Walk away, it’s a devil’s bargain for Labour
Ardern faces three years of constantly competing with her sidekick, who just happens to be the country’s smartest political operator.
There’s something unseemly about the current coalition flirting: the way the two major parties fawn over Winston Peters; the way the two deputies act like martyrs by giving up jobs that would be taken off them anyway; the way the leaders almost salivate at the thought of power.
If I was Jacinda Ardern, I’d call an end to this. I’d find the quickest way to bolt from coalition negotiations.
It’s not just the cringeworthy spectacle of the current public wooing that should worry Ardern. It’s the future. A three-way with Winston and the Greens is nothing but risky for her.
We’ll start with Winston. His performance over the last week should be ringing alarm bells at Labour Party HQ. He has commanded more media attention than Ardern and he’s relishing it.
If he can stay in the limelight in the first week post-election, you bet he can do that for three years straight. Especially if he’s deputy prime minister.
And there’s a reason he’ll do that. Peters wants a legacy. He has missed out on becoming the first Ma¯ ori prime minister, so the second-best option may be to live on in memory as the guy who started the country’s third biggest party.
But, for that to happen, New Zealand First needs to live beyond his retirement. And for that to happen, he needs all the attention.
But Labour needs that attention too. Thirty-six per cent isn’t enough to relax on.
So, Ardern faces three years of constantly competing with her sidekick, who just happens to be the country’s smartest political operator. That’s a recipe for tension.
Then there’s the Green Party. They came through on election night with a respectable result given the circumstances. But don’t be fooled. They’ll be a shambles behind the scenes.
After their self-detonated benefit fraud explosion scared away moderate voters, their surviving support base is mostly pretty radical and they want a left, left, left-wing Government.
So, the Greens will try to force Ardern to tack left. But tacking left will alienate all those middle-of-the-road Kiwis that Labour needs to climb above 36 per cent. More tension.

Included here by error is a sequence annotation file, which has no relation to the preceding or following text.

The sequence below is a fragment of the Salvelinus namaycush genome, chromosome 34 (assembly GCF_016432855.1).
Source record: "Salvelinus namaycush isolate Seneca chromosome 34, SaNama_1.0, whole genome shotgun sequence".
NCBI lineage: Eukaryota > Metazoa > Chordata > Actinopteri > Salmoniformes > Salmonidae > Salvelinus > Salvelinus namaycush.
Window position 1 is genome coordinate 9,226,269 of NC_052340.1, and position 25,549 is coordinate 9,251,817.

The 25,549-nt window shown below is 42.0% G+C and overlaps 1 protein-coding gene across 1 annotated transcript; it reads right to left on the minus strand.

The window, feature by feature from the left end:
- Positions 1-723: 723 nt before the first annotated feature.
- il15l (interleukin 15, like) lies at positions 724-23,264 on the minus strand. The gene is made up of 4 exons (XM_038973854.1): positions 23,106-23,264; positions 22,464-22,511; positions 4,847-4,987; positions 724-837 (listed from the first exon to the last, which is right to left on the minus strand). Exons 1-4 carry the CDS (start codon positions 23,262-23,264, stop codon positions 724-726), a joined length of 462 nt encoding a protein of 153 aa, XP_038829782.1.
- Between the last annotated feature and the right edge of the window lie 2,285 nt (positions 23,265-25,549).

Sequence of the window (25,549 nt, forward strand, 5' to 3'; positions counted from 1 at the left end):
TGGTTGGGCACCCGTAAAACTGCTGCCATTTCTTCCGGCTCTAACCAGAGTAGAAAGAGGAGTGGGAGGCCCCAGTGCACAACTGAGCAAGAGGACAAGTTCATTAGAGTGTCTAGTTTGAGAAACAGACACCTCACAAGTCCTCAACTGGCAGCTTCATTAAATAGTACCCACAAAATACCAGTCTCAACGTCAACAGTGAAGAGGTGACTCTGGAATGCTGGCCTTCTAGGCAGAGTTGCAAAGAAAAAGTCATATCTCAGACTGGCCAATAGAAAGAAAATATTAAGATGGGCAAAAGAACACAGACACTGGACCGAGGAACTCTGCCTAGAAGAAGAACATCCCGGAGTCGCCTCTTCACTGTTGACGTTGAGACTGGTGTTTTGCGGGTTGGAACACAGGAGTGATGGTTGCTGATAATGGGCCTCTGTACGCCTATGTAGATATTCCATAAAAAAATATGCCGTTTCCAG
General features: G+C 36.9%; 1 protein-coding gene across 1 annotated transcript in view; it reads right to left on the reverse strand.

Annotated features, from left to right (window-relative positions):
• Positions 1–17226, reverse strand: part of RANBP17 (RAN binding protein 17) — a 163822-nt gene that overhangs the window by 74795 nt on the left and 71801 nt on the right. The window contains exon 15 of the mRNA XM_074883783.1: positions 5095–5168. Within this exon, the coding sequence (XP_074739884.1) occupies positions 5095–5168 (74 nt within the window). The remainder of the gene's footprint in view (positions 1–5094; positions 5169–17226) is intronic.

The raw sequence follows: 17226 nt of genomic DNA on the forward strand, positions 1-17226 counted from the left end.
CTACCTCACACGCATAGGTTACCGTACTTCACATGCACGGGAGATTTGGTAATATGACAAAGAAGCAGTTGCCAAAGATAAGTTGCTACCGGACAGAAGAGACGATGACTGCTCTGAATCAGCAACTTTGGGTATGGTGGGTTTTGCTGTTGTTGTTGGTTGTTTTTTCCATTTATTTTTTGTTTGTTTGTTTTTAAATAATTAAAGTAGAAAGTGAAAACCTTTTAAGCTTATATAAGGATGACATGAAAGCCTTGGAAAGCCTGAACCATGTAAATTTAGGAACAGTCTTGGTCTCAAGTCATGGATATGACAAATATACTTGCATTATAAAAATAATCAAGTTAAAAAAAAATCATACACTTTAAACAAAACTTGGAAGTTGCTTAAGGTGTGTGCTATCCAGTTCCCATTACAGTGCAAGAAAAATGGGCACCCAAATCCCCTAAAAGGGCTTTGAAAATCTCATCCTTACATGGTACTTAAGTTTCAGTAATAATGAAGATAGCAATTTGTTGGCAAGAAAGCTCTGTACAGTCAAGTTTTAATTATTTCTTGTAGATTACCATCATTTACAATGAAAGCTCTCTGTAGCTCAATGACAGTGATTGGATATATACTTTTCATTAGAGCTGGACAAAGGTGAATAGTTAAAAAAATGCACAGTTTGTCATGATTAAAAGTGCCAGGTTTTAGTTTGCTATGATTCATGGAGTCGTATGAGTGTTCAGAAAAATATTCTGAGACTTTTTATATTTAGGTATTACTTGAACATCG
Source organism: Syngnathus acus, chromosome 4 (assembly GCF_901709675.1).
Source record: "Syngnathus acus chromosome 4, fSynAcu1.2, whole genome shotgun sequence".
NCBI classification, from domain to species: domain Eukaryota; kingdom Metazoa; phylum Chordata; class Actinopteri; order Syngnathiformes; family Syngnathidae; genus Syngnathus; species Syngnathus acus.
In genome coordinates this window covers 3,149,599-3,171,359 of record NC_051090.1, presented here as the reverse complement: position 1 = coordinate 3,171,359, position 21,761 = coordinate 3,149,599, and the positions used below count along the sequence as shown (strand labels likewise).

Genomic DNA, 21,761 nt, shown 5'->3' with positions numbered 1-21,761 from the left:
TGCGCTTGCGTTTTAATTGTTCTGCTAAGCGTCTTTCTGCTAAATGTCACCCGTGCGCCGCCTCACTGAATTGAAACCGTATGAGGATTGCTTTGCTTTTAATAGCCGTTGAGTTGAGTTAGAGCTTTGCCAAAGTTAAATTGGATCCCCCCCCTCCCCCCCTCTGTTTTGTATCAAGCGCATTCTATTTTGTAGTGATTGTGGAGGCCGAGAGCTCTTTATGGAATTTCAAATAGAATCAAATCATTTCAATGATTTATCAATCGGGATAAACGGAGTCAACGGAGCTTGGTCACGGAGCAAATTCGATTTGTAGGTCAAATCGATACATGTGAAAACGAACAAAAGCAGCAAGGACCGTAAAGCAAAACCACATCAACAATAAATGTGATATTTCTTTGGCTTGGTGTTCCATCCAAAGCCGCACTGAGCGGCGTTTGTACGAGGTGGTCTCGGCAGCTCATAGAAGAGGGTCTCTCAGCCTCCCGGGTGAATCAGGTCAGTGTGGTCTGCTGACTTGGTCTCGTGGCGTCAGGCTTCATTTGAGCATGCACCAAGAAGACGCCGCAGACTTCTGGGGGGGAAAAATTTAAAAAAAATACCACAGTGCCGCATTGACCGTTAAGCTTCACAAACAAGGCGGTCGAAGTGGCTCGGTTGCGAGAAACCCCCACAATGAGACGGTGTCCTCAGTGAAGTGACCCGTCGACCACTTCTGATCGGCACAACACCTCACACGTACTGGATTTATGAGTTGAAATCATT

Then, add to the challenge of dealing with two coalition partners the challenge of dealing with 13 new MPs in your own caucus. Including Willie Jackson. Nuff said.
Add to that mix the ticking time bombs the National Party has left all over the country. House prices: they’re projected to take a dip over the next few years. That’ll upset home owners. Auckland’s housing shortage: we’re not going to build our way out of that in three years. That’ll upset first home buyers. Pressures on the health system, a creaking infrastructure, poverty. That’ll upset everyone else.
All of this is survivable for a political party. But it’s just a little less survivable when old-fashioned voters still think you didn’t actually win the election.
Labour has to consider it a possibility that winning this time might mean it doesn’t win next time.
Before 1984, that was Labour’s curse. For 35 years, it had never survived beyond one election. You may say those days have passed. But we’re in new territory.
Under MMP, we’ve never had a party that isn’t the biggest form the government. So, who knows what happens next.
If I was Ardern I’d consider whether I could wait another three years. I’d remind myself that I’m the greatest hope the Labour Party has had in nearly a decade. I’d set my sights on 2020 and start looking for the first excuse to get out of what could be career suicide.
And then, I’d announce that the country deserves better than letting one man decide the shape of government, and look the most prime ministerial of them all.
Jacinda Ardern is facing a risky future.